Reasons to watch Black Lagoon

Hello again, peoples and peoplettes! Now I know what you’re thinking – “Ace, you misspelled ‘review’”. Ha! No I didn’t. Today I’m being that proselytising guy and giving you five whole reasons why you should accept Black Lagoon into your hearts RIGHT NOW.


1. The Plot

Black Lagoon begins with Rokuro Okajima, a Japanese office drone peon who gets kidnapped by pirates on assignment delivering a disk for his company. The pirates in question are mercenary delivery boys known as the Lagoon Company. Despite their initially rough treatment of him, Stockholm Syndrome (and/or Lima Syndrome, if you’re a pedant) eventually sinks in when his boss sends mercenaries to kill him and destroy the disk, forcing the newly nicknamed Rock to band together with the Lagoon Company to survive. Naturally, things only get more insane from there. Neo-Nazis, forgers, gun-selling churches, mob wars and killer maids are the order of the day for Rock and his new pals. Which brings us neatly to point two…

2. The Characters


The Lagoon Company consists of four exceptionally interesting people:


Rock, who you already know. He likes to wear a shirt and tie even to his unusual line of work and is generally a pacifist. But dare hurt a kid or a lady in his presence and you better not expect him to back down.


Dutch, the leader of the pack. He’s a Vietnam veteran and captain of the WWII torpedo boat Black Lagoon. He’s intelligent, strong, and knows how to use a gun, not that he often does.


Benny, the Lagoon Company’s mission control. He’s an expert hacker and awful shirt collector from Florida who likes to stay behind the scenes and away from the fighting.


And who better to do that fighting than Revy, poster girl for the series and all-round badass smokin’, drinkin’, cussin’ gunslinger. She doesn’t take crap from anybody, with a short fuse and an itchy trigger finger to match. They don’t call her Two Hands for nothing!


Along the way, the Lagoon company meet up with characters of all shapes, sizes and alignments in and around their scummy home base of Roanapur, including:


A drunk, perverse nun with a gun.


A hulking Neo-Nazi with a golden gun named Fritz.


A stereotypically Chinese lady with a penchant for knives and her stoner Irish boyfriend.


A fat Mormon with a flamethrower.


Creepy Romanian twin assassins.


A mad maid who is basically a Terminator.


A yakuza who can split a bullet with his sword.


And a teenage ‘cleaner’ with a chainsaw and a cancer microphone.

Among many, many, many more. And what better way to bring these characters to life than…

3. The Art


Everything in Black Lagoon looks vibrant, alive, and beautiful. From the neon lights and tropical skies of Roanapur to the shimmering waters that the Lagoon Company finds themselves in, to the jungles of south east Asia, to the gloomy greys and muted tones of Tokyo. Anime has never looked prettier, more appealing a place to live in (aside from the guns and death and stuff). Even the smallest of objects have intricate detail, keeping the world full of constantly fascinating things to look at. It’s sublime. It’s amazing. It’s gorgeous.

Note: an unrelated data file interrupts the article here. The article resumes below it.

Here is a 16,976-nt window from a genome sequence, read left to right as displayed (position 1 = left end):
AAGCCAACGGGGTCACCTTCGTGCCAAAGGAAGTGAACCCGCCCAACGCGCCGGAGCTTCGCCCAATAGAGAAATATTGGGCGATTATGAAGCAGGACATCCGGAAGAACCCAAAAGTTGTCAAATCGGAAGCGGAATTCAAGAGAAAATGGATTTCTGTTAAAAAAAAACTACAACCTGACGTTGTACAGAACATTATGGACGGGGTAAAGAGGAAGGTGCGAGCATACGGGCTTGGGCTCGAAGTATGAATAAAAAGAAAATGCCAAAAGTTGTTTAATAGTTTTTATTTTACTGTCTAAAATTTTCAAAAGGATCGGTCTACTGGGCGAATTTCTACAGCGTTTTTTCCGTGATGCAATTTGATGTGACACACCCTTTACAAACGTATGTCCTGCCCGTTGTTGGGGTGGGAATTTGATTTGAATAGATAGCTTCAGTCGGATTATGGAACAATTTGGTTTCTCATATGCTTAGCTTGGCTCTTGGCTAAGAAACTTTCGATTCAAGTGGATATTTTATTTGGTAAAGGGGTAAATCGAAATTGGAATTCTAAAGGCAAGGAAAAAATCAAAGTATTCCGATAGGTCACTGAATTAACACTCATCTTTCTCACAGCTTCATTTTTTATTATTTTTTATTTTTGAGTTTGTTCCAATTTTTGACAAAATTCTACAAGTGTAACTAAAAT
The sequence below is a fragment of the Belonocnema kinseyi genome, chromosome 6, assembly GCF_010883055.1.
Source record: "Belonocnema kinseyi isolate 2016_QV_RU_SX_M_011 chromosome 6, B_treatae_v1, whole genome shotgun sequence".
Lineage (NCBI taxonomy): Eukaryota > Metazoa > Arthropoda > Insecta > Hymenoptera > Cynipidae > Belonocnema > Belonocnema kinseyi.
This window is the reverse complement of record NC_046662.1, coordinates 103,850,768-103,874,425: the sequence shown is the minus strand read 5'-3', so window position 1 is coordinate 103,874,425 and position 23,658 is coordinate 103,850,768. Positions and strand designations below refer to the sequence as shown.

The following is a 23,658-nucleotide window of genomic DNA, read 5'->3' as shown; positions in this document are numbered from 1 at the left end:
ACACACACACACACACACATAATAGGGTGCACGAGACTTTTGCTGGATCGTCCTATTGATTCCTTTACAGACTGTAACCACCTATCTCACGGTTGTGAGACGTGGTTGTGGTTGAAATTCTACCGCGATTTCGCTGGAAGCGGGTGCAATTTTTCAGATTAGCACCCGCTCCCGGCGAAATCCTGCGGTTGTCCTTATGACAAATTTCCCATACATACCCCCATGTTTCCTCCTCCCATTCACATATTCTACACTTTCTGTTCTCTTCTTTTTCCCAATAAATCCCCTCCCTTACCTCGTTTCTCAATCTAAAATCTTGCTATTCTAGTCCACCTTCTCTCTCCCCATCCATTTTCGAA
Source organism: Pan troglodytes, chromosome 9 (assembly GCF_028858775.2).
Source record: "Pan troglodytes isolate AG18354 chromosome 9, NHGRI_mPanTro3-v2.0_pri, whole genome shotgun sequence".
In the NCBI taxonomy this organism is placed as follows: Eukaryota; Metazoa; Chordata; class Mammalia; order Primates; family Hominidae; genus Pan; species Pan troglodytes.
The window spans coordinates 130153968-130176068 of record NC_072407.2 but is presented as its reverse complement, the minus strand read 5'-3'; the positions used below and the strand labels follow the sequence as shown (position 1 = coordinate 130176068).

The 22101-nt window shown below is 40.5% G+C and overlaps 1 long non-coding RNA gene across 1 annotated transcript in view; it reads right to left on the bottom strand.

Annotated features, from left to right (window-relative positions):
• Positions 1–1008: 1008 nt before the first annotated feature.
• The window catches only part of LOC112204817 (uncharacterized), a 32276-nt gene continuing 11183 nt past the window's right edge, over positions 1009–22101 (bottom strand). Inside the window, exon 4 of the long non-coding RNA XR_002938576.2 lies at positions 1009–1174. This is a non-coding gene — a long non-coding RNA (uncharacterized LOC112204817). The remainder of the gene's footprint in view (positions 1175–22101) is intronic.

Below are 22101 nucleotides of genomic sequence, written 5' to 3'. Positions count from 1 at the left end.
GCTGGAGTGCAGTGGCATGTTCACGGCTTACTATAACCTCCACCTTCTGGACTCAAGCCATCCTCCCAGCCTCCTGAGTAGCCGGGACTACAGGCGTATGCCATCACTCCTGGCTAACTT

4. The Dub


Casting time at Ocean Studios.

The English dub for Black Lagoon is one of the best dubs of any anime I have ever heard. No, seriously. It’s almost perfect. Maryke Hendrikse sounds suitably psychotic as Revy, Brad Swaile is alternatively wimpy and a sudden badass and the rest of the cast of established Ocean actors including Brian ‘Over 9000’ Drummond and current pony-voices Tabitha St. Germain, Cathy Weseluck and Ashleigh Ball put in stunning performances. It’s arguably superior to the Japanese original version, which had moments of hilariously out of place Engrish. You see, the cast is canonically speaking English, but when they go to Japan there has to be a way to show the language barrier. It doesn’t quite work in the Japanese version, but in the English dub, everything comes together nicely to create a professional, well-acted aural experience from start to finish. Which leads me to…

5. The Overall


Yeah, cheating, I know. But still, the point stands. Everything I’ve explained comes together to form something truly special. Believable character arcs and motivations, character designs that don’t get samey, stale and boring. A world that feels alive, from the seediest bars to the grimiest cities. A tone that neatly toes the line between grindhouse and realism. Balls-to-the-wall thrillride action sequences that leave you breathless. Less-than-likeable characters who are somehow compelling. An adventure that deserves to be seen. I will say it once, and once only.


You won’t regret it.

And if you do, you shouldn’t.

Consider this a public service announcement.

Got that? Cool.

Here’s a little something just for…



One thought on “Reasons to watch Black Lagoon

  1. […] time, Black Lagoon (you can read my previous rant on why you should be watching Black Lagoon right here). And what a continuation it […]

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